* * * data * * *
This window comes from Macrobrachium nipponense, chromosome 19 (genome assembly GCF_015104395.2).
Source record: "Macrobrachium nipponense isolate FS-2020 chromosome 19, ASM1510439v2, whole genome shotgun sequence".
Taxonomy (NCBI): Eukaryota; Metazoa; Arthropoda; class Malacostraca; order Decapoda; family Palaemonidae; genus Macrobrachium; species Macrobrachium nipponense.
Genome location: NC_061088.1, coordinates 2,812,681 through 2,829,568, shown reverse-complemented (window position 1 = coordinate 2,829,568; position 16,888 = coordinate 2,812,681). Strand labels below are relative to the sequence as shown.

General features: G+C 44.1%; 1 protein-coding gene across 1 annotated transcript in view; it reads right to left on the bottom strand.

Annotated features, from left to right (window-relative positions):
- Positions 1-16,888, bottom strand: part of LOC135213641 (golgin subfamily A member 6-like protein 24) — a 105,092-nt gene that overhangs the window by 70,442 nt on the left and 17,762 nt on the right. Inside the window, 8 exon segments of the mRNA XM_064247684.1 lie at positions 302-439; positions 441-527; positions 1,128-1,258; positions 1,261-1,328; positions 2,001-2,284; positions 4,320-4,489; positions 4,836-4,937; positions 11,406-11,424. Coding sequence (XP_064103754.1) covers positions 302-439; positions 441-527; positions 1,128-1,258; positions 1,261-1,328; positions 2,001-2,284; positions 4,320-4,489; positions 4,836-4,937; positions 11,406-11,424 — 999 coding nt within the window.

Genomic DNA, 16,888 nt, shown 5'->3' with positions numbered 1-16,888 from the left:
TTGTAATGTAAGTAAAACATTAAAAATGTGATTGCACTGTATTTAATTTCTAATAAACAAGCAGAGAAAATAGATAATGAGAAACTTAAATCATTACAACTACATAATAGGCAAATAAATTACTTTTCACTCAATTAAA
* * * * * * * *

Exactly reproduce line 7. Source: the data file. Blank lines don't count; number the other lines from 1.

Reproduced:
- Positions 1-16,888, bottom strand: part of LOC135213641 (golgin subfamily A member 6-like protein 24) — a 105,092-nt gene that overhangs the window by 70,442 nt on the left and 17,762 nt on the right. Inside the window, 8 exon segments of the mRNA XM_064247684.1 lie at positions 302-439; positions 441-527; positions 1,128-1,258; positions 1,261-1,328; positions 2,001-2,284; positions 4,320-4,489; positions 4,836-4,937; positions 11,406-11,424. Coding sequence (XP_064103754.1) covers positions 302-439; positions 441-527; positions 1,128-1,258; positions 1,261-1,328; positions 2,001-2,284; positions 4,320-4,489; positions 4,836-4,937; positions 11,406-11,424 — 999 coding nt within the window.